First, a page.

Saturday, November 9, 2013

Review: A Woman Lost

A Woman Lost
by T.B. Markinson

Elizabeth “Lizzie” Petrie has it all. She’s rich, beautiful, intelligent, and successful. None of this matters to her mom. Les-Bi-An. That’s all her mom sees.
Even though Lizzie insists her mom’s antagonism does not bother her, Lizzie distances herself from her entire family. When her brother, Peter, calls her out of the blue to announce he’s getting married, Lizzie’s entire life changes drastically. Peter’s fiancée wants to bring the lesbian outcast back into the family. Will this desire cause Lizzie to lose everything dear to her? 
Sarah, Lizzie’s girlfriend, is ecstatic about this change in Lizzie’s personal life. Sarah, the hopeless romantic, wants it all, including settling down with the fiercely independent Lizzie.

Can Lizzie be tamed? And can she survive her family and all of their secrets?  
Sometimes I think that some readers (and people in general, really) think that the best characters are the perfect ones - the predictable ones. Sure, sometimes some cookie cutter-whatever might be nice...when you're in a vanilla kind of mood. However, most of the time, readers (especially yours truly) enjoy characters or a character that is real. Characters that can be annoying, flawed and at the same time, heartwarming. A Woman Lost is a great example of just those kind of characters. They aren't perfect, but the whole point is that they are flawed like the rest of us. 
Lizzie is a lost character who is afraid of what it means to commit to another person. Although the conflict is real, there is humor to the story which makes it that much more heart warming. A superb debut about what it means to discover oneself. 

Read it and take from it what you will. My advice? Enjoy the ride because gay, lesbian or not, we have all felt the fear and doubt of moving forward.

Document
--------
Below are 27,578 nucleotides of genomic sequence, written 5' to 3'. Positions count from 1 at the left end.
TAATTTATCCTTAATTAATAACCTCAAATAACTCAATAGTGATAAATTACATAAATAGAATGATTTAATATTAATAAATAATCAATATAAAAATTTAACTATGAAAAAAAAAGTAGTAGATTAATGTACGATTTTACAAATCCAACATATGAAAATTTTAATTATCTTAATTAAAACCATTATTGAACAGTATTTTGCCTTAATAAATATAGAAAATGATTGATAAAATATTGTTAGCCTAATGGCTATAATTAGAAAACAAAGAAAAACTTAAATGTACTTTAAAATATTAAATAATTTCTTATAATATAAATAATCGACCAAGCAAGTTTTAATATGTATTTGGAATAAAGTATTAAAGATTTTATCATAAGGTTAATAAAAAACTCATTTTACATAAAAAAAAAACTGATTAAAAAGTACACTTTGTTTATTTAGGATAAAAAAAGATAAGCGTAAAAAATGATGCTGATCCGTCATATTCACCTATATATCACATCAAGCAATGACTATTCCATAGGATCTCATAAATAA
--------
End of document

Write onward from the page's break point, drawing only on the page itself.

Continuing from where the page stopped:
Psst...want an ebook copy of this book? Look at this - a Rafflecopter giveaway 

About the Author
T. B. Markinson is a 39-year old American writer, living in England, who pledged she would publish before she was 35. Better late than never. When she isn’t writing, she’s traveling around the world, watching sports on the telly, visiting pubs in England, or taking the dog for a walk. Not necessarily in that order. A Woman Lost is her debut novel.

T.B. Markinson’s upcoming novel, Marionette:
Paige Alexander is seventeen and has her whole life in front of her. One day her girlfriend comes home to discover that Paige has slit her wrists. Paige isn't insane, but she acts like she is. Why?
After the incident, Paige agrees to go to therapy to appease her girlfriend, Jess. However, Paige doesn't believe that therapy will help her. She believes she’s beyond help. Paige doesn't want to find herself and she doesn't want to relive her painful past in order to come to terms with it. What she wants is control over her life, which she hasn't had since her birth.
During her childhood, Paige is blamed for a family tragedy, when in fact, her twin sister, Abbie was responsible. Abbie doesn't come forward and Paige becomes the pariah of the family.
To add to Paige’s woes while attending a college in a small town in Colorado, the residents are in the midst of debating whether or not gays and lesbians should have equal rights. Tension is high and there’s a threat of violence. She isn't out of the closet and pretends to be straight at school since she fears what will happen if her parents find out she’s a lesbian. Will she end up dead like her best friend, Alex?

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